Washington Redskins: Top 6 Positions That Will Have a New Starter in 2018
The Washington Redskins can start looking toward the future now they know they won't be involved in playoff football for yet another season.
It should be a future shaped by new starters at key positions along the offensive line and in the secondary. A combination of pending free agents and below-par incumbents will force the Burgundy and Gold into some tough decisions.
Yet they are nothing compared to the dilemma set to develop at quarterback. Kirk Cousins will either be the richest quarterback (and player) in the NFL in 2018 or he'll have received a third franchise tag from the Redskins.
It's beginning to look like he'll be throwing passes for somebody else instead.
There will also be the chance to add some talent to the heart of the front seven. A defense showing signs of life in the first half of this season may have dropped off the cliff in recent weeks, but a strong enough core remains to believe Washington will field a tougher unit next year.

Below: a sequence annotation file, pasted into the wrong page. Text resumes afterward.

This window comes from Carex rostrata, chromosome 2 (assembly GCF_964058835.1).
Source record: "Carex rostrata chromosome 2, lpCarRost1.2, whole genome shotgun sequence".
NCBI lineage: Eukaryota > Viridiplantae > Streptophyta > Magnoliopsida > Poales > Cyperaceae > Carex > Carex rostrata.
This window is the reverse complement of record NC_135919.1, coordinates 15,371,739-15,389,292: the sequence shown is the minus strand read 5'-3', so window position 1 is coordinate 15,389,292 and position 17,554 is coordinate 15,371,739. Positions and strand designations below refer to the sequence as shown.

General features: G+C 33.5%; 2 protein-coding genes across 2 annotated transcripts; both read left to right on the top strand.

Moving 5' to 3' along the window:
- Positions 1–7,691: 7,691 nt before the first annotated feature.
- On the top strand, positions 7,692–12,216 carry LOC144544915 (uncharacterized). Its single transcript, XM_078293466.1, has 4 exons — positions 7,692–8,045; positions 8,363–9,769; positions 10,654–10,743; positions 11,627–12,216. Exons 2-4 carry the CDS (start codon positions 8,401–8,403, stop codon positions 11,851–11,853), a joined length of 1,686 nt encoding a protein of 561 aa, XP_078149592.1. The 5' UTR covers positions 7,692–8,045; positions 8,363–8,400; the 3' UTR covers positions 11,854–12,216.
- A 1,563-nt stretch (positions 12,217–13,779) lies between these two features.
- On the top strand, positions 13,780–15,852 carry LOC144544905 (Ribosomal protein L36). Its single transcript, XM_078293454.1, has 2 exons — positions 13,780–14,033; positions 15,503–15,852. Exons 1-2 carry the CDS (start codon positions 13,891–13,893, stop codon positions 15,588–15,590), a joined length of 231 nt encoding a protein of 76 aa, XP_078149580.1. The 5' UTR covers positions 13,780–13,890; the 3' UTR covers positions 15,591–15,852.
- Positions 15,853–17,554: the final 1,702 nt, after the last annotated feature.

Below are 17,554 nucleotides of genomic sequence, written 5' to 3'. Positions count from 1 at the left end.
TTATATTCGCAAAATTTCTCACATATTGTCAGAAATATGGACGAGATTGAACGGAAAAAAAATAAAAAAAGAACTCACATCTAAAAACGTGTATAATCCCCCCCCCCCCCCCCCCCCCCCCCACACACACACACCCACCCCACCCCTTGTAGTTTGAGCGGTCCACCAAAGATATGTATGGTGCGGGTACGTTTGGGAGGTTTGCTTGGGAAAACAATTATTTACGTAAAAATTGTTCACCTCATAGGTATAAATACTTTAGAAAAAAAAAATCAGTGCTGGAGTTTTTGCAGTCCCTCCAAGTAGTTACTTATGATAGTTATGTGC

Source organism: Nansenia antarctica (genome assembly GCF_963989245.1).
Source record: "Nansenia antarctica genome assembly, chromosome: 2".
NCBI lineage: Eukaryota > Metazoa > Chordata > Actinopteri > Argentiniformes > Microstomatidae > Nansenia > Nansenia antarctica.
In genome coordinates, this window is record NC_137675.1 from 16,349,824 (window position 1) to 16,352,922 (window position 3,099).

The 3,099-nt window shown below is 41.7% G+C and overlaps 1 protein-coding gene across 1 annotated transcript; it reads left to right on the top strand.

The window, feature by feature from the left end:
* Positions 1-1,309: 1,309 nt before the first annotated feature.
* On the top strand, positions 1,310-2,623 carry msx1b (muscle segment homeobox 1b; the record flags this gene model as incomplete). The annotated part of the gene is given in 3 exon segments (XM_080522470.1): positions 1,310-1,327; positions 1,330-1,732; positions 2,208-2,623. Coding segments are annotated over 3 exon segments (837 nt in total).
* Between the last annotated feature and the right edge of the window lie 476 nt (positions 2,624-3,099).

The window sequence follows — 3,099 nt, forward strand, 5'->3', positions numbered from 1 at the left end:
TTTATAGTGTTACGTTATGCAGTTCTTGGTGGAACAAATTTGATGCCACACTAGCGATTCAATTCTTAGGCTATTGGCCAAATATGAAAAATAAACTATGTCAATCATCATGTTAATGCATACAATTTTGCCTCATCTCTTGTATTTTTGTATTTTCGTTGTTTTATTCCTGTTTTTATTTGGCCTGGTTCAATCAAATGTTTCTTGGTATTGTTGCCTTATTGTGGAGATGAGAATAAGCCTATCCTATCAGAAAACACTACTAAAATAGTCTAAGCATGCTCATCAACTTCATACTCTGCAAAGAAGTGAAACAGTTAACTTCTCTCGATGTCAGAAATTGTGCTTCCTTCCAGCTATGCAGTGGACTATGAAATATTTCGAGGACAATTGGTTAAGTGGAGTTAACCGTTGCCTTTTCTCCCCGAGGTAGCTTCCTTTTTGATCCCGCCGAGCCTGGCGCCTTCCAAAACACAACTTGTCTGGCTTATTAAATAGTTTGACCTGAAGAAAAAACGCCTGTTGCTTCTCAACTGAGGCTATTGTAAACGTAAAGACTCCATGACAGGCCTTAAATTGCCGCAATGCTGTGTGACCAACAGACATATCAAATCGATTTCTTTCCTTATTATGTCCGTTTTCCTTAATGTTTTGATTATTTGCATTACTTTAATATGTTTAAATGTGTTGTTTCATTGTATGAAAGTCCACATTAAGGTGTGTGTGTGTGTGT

Getting better on the other side of the ball will hinge on the Redskins being bold enough to use one of their top draft picks to address a longstanding deficiency in the backfield.
Find out which six positions will have a new starter in 2018.
Left guard was the weak spot on the Redskins' offensive line even before 2017's epic injury bug struck. The main reason is Shawn Lauvao has never been the powerful mauler he was expected to be after arriving from the Cleveland Browns in 2014.
Lauvao is ticketed for free agency next year, offering the Redskins a natural opportunity to upgrade their options at this important spot. Those options include a trio of potential in-house solutions.